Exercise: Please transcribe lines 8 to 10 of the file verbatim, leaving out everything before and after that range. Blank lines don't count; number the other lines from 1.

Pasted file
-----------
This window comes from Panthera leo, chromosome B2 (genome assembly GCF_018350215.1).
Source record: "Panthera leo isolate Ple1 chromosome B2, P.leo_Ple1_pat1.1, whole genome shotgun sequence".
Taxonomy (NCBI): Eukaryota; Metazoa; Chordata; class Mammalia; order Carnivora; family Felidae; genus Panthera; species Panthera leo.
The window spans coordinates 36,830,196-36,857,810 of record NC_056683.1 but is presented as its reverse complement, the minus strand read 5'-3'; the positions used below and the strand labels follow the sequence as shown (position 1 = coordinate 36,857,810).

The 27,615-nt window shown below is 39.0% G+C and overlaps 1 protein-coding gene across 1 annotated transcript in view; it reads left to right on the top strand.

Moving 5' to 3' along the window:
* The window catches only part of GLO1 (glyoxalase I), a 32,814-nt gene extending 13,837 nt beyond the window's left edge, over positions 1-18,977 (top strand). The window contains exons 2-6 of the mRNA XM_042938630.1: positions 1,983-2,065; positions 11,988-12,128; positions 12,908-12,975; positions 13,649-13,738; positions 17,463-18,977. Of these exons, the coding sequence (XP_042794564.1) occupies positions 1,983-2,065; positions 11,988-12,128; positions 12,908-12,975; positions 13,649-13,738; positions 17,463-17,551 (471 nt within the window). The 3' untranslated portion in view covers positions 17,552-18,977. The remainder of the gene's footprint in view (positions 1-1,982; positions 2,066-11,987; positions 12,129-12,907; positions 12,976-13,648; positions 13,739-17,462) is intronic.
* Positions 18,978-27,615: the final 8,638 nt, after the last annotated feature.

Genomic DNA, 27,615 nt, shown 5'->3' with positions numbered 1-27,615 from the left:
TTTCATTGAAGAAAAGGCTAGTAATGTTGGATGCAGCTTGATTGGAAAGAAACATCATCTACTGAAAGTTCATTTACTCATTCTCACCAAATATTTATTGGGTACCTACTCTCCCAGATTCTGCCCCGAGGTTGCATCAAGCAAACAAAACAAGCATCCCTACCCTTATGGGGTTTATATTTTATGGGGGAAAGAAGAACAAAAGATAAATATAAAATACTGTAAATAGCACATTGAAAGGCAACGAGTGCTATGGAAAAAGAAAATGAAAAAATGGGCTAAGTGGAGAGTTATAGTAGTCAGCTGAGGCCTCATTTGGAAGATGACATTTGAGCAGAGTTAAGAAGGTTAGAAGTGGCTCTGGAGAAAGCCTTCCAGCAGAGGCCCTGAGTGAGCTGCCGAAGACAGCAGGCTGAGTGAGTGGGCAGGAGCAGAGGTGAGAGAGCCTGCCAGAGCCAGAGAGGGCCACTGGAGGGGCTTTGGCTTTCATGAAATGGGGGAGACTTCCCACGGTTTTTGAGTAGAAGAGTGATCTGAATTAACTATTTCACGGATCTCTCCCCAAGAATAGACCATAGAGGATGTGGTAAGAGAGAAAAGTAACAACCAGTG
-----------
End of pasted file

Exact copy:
* Positions 18,978-27,615: the final 8,638 nt, after the last annotated feature.

Genomic DNA, 27,615 nt, shown 5'->3' with positions numbered 1-27,615 from the left:
TTTCATTGAAGAAAAGGCTAGTAATGTTGGATGCAGCTTGATTGGAAAGAAACATCATCTACTGAAAGTTCATTTACTCATTCTCACCAAATATTTATTGGGTACCTACTCTCCCAGATTCTGCCCCGAGGTTGCATCAAGCAAACAAAACAAGCATCCCTACCCTTATGGGGTTTATATTTTATGGGGGAAAGAAGAACAAAAGATAAATATAAAATACTGTAAATAGCACATTGAAAGGCAACGAGTGCTATGGAAAAAGAAAATGAAAAAATGGGCTAAGTGGAGAGTTATAGTAGTCAGCTGAGGCCTCATTTGGAAGATGACATTTGAGCAGAGTTAAGAAGGTTAGAAGTGGCTCTGGAGAAAGCCTTCCAGCAGAGGCCCTGAGTGAGCTGCCGAAGACAGCAGGCTGAGTGAGTGGGCAGGAGCAGAGGTGAGAGAGCCTGCCAGAGCCAGAGAGGGCCACTGGAGGGGCTTTGGCTTTCATGAAATGGGGGAGACTTCCCACGGTTTTTGAGTAGAAGAGTGATCTGAATTAACTATTTCACGGATCTCTCCCCAAGAATAGACCATAGAGGATGTGGTAAGAGAGAAAAGTAACAACCAGTG